Every few years, the world seems to face a new testing time. After Sept. 11, leaders had to figure out how to respond to Islamic extremism. Now we face another test. Today, leaders around the world have to figure out how to stabilize economies amid volatile global capital flows.
This test is rooted in a global shift in economic power. The rise of China, the vast wealth of the petro-powers and easy monetary policies created an ocean of excess savings that had no obvious place to go.
This money was entrusted to a few thousand traders who sloshed it around the world in search of the highest returns. These traders live in a high-tech version of Plato's cave. They do not see reality directly. Instead they see the shadow of reality as it dances around in numbers on their computer screens. They form perceptions about other people's perceptions of where the smart money is going next, so they're three or four psychological levels removed from normal economic activity.
These traders are driven to take big risks because the glory goes to the biggest stars. And because they are human, they assuage their ensuing uncertainty with self-deceptions. They develop an excessive faith in "value at risk" computer models, which seem to calculate their exposure in soothingly rigorous terms. They adopt accounting techniques that tell them they're on firm footing. They go in for complicated financial instruments that promise "riskless risk" by dispersing risk into a million small pieces and casting them into the ether.
The economists talk about "mispriced risk" and "illiquidity" in the system. But many economists are trained to downplay emotion, social psychology and moral norms, and so produce bloodless and incomplete descriptions of what's going on. The truth is, decision-making is an inherently emotional process, and the traders in charge of these trillions become bipolar as a result of their uncertainty.
When things are going well, they don't think they're just lucky and riding a wave. They're infused with a sense that they have it all figured out. When these traders are in their manic phase, they flood countries and economic sectors with capital. Without meaning to, they dissolve the moral fabric and spoil their own profit zones.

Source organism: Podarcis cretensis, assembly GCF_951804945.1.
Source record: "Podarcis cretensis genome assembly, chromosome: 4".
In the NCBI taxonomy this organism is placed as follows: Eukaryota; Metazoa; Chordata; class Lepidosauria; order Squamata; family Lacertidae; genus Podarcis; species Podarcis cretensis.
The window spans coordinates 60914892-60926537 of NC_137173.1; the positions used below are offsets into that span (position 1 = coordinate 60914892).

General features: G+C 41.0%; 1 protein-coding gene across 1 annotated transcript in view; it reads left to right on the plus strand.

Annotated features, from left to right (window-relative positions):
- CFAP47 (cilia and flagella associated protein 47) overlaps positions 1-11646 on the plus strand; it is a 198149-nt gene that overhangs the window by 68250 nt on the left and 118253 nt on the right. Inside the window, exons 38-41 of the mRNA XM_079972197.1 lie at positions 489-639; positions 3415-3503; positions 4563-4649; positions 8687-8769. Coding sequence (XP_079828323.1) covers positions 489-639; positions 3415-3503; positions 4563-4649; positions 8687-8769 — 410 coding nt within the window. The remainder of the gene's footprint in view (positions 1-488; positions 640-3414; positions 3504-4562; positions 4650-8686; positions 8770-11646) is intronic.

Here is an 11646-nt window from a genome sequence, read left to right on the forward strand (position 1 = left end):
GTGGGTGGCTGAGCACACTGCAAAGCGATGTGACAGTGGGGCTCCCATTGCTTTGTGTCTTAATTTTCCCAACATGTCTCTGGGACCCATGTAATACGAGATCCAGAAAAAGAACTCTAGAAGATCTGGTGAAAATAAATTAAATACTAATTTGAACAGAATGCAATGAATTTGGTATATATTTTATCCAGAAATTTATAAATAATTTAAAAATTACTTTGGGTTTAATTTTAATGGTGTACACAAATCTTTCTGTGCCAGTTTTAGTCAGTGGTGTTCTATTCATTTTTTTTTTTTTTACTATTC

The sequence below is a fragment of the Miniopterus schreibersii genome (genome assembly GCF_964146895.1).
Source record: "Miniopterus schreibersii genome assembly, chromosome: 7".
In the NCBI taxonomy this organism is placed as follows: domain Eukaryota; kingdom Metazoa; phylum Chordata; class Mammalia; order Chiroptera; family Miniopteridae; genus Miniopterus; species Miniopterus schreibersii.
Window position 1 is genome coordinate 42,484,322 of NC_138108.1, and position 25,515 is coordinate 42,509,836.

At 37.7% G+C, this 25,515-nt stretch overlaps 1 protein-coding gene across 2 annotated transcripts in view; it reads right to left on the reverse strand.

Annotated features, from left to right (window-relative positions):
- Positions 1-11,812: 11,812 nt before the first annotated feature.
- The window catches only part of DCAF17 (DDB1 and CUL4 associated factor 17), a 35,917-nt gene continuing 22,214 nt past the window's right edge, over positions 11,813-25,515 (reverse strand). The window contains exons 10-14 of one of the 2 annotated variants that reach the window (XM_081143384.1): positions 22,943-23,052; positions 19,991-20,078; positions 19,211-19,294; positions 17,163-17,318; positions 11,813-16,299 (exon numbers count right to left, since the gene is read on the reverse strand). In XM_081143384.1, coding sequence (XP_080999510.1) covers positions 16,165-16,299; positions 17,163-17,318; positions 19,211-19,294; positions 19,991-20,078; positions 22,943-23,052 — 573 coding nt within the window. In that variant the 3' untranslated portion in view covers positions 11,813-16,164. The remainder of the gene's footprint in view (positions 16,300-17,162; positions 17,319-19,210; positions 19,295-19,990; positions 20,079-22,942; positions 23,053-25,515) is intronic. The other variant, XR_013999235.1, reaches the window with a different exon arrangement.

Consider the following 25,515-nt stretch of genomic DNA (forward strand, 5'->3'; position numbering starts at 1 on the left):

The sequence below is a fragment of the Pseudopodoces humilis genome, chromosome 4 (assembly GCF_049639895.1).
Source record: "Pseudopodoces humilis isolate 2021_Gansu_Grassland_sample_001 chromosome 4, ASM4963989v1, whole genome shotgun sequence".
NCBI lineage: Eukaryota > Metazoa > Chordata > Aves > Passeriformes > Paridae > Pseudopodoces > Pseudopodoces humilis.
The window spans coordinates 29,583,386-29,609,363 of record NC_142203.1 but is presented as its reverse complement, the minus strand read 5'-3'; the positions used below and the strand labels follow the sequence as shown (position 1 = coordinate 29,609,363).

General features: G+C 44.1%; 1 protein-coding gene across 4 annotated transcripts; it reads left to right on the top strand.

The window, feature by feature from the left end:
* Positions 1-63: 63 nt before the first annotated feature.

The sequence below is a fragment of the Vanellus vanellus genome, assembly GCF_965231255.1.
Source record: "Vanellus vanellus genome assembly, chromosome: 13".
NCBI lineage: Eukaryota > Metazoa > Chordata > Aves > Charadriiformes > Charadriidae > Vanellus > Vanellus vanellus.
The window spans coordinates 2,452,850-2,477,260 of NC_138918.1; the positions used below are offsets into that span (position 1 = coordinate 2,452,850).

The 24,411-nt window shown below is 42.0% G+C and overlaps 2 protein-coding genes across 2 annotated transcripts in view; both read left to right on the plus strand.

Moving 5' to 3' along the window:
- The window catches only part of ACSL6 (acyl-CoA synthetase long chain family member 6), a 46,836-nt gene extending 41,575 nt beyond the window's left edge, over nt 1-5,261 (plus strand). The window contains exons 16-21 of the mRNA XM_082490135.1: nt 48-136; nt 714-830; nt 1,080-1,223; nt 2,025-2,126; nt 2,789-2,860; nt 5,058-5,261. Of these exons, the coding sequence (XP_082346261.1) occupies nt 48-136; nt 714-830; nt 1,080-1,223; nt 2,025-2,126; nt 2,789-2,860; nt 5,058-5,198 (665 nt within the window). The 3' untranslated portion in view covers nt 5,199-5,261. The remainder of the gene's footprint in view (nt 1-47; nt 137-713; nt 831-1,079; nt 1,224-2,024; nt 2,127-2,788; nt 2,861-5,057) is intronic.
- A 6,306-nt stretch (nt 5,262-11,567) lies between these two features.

Easy money severs actions from their consequences. National leaders find they can run up huge deficits with no negative effects. Congressmen lean on Fannie Mae and Freddie Mac to acquire more and more risk. Highly regulated banks find they have money to lend far and wide, and everyone else finds credit is easy. Families decide they can afford homes and lifestyles beyond their means.
It all feels great until it doesn't. Then when things go bad, the social contagion sweeps the other way (the computer risk models never quite get this). One minute there's an ocean of credit, the next minute there's barely a drop. Once ebullient traders become paranoid, realizing how little they know about their trading partners. They refuse to acknowledge the true value of their portfolios. Everything stops.
At these moments, central bankers and Treasury officials leap in to try to make the traders feel better. Officials pretend they're coming up with policy responses, but much of what they do is political theater. In reality, they're trying to cajole, bluff and calm their audience of global money-sloshers.
This is more than a mortgage problem. We live in a world in which trillions of dollars can move instantly, but they are in the hands of human beings who are, by nature, limited in knowledge, and subject to self-deceptions and social contagions. By one count, financial crises are twice as prevalent now as they were 100 years ago.
In his astonishingly prescient book, "The World Is Curved: Hidden Dangers to the Global Economy," David M. Smick argues that we have inherited an impressive global economic system. It, with the U.S. as the hub, has produced unprecedented levels of global prosperity. But it has now spun wildly out of control. It can't be fixed with the shock and awe of a $700 billion rescue package, Smick says. The fundamental architecture needs to be reformed.
It will take, he suggests, a global leadership class that can answer essential questions: How much leverage should be allowed? Can we preserve the development model in which certain nations pile up giant reserves and park them in the U.S.?
Until these and other issues are addressed, the global markets will lack confidence in asset values. Bankers will cower, afraid to lend. America's role as the global hub will be threatened. Europeans will drift toward nationalization. Neomercantilists will fill the vacuum.
This is the test. This is the problem that will consume the next president. Meanwhile, the two candidates for that office are talking about Bill Ayers and Charles Keating.
David Brooks's column has appeared on the Op-Ed page of The New York Times since September 2003. He is also currently a commentator on "The Newshour with Jim Lehrer."